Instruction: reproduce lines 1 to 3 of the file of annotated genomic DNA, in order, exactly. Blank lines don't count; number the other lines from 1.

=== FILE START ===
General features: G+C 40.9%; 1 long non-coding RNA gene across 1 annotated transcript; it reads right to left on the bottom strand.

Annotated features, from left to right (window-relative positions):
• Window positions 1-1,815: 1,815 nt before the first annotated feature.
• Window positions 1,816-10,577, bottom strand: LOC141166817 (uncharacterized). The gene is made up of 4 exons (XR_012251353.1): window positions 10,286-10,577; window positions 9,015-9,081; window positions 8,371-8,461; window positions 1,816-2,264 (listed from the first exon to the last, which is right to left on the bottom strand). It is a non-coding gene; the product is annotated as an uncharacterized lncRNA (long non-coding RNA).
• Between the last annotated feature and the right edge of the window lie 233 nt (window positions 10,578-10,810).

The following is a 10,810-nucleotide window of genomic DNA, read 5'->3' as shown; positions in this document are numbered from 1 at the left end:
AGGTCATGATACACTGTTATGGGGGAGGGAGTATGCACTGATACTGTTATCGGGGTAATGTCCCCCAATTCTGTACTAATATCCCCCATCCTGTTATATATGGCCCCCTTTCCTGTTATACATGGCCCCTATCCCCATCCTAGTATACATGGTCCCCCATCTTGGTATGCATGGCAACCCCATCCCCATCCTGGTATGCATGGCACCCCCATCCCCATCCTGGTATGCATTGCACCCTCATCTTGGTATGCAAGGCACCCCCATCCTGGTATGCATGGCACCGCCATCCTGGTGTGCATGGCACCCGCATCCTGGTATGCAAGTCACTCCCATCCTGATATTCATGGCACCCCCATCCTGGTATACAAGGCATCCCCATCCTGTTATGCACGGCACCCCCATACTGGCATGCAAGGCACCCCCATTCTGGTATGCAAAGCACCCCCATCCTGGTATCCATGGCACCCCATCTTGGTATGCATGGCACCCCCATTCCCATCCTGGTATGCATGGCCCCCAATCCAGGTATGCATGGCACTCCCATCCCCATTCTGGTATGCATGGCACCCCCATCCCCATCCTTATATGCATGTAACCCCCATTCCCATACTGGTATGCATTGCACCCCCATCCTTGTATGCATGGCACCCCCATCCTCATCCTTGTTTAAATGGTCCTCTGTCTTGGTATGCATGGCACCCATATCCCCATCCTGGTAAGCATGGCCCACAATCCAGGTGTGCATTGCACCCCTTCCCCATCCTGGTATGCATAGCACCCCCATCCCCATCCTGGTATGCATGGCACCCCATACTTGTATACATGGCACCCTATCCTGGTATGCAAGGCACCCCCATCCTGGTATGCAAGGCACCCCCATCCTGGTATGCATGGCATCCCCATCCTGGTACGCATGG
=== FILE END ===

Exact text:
General features: G+C 40.9%; 1 long non-coding RNA gene across 1 annotated transcript; it reads right to left on the bottom strand.

Annotated features, from left to right (window-relative positions):
• Window positions 1-1,815: 1,815 nt before the first annotated feature.